“You were told your last chance to withdraw occurred before you boarded the bus.”
“But you didn’t say time travel. You just said—”
“Well, we couldn’t tell you about the time travel because that part is secret.”
“Do I have to decide this minute?”
“No, you have twenty-four hours to make up your mind.”
The woman bit her lip and absently twisted a lock of her hair. “Can I call my mother?”
“Like I said, it’s a secret.”
“But she wouldn’t tell anyone.”
“Uh, huh. If you feel you need counseling, go right over there . . .” He pointed to a table in the corner with a growing line.
“Um . . . what if I don’t sign either contract?”
The man smiled. “You’ll be subjected to five years of intense federal supervision.”
The dazed woman took the information packet and wobbled off toward the counselors. The man watched her go, and then turned his attention to his line.
“Name?”
“Marta Hamilton. Spare me the speech. I’m here to join the candidate pool.”
The man nodded and handed her a sheet from the pile to his left. With a flourish, she scribbled her name, stepped to the side and challenged Marshall with a glare.
“You will now be asked to sign one of two contracts . . .”
* * *
Marshall found himself in line behind the woman he’d sat next to on the bus.
Faced with both her glare and a decision that might be a matter of life and death, Marshall swallowed hard. He willed his eyes away from Marta’s, thought of the money, and said to the man, “Does it matter if I’m allergic to anchovies?”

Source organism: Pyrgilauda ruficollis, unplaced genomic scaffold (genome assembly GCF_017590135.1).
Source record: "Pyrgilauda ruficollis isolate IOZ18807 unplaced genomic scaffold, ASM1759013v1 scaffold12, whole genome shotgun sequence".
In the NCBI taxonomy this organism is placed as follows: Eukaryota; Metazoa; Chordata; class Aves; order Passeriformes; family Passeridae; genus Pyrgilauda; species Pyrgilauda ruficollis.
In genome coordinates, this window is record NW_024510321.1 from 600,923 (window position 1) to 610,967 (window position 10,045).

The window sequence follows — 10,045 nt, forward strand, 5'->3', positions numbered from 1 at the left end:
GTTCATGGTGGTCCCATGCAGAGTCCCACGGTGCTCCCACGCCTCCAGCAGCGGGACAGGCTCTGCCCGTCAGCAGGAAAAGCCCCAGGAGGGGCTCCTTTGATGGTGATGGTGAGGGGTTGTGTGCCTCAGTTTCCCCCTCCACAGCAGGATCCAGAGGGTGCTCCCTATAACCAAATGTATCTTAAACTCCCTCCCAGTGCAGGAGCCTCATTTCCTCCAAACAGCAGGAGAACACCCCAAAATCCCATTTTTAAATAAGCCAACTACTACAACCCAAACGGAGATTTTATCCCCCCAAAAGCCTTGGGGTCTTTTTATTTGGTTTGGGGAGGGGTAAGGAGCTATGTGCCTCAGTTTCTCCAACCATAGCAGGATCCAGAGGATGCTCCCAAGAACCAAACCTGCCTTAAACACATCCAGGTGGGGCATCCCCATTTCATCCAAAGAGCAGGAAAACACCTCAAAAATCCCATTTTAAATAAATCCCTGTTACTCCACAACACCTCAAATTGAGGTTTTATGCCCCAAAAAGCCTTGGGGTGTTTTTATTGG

“What? No. Of course, not.”
“Oh. Well . . . okay then.”
That first day reduced the official travelers’ candidate pool from one hundred and four to eighty-two. Marshall wasn’t overly concerned. The physicist lady had used the term some of you. That implied a competition. That meant some would go, and others would watch. He recalled the sandlot baseball and touch football games of his childhood.
No one ever picked Marshall for anything.

 

About the Author

Mike Murphey is a native of eastern New Mexico and spent almost thirty years as an award-winning newspaper journalist in the Southwest and Pacific Northwest. Following his retirement from the newspaper business, he and his wife Nancy entered in a seventeen-year partnership with the late Dave Henderson, all-star centerfielder for the Oakland Athletics, Boston Red Sox and Seattle Mariners. Their company produced the A’s and Mariners adult baseball Fantasy Camps. They also have a partnership with the Roy Hobbs adult baseball organization in Fort Myers, Florida. Mike loves fiction, cats, baseball and sailing. He splits his time between Spokane, Washington, and Phoenix, Arizona, where he enjoys life as a writer and old-man baseball player.
 
Contact Links
Goodreads Purchase Link
Amazon

 

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Taking Time Teaser

Taking Time banner

Taking Time cover

Book 1, Physics, Lust and Greed Series
Humorous Science Fiction
Date Published: June 15, 2020
Publisher: Acorn Publishing
 photo add-to-goodreads-button_zpsc7b3c634.png
The year is 2044. Housed in a secret complex beneath the eastern Arizona desert, a consortium of governments and corporations have undertaken a program on the scale of the Manhattan Project to bludgeon the laws of physics into submission and make time travel a reality.
 
            Fraught with insecurities, Marshall Grissom has spent his whole life trying not to call attention to himself, so he can’t imagine he would be remotely suited for the role of time travel pioneer. He’s even less enthusiastic about this corporate time-travel adventure when he learns that nudity is a job requirement. The task would better match the talents of candidates like the smart and beautiful Sheila Schuler, or the bristle-tough and rattlesnake-mean Marta Hamilton.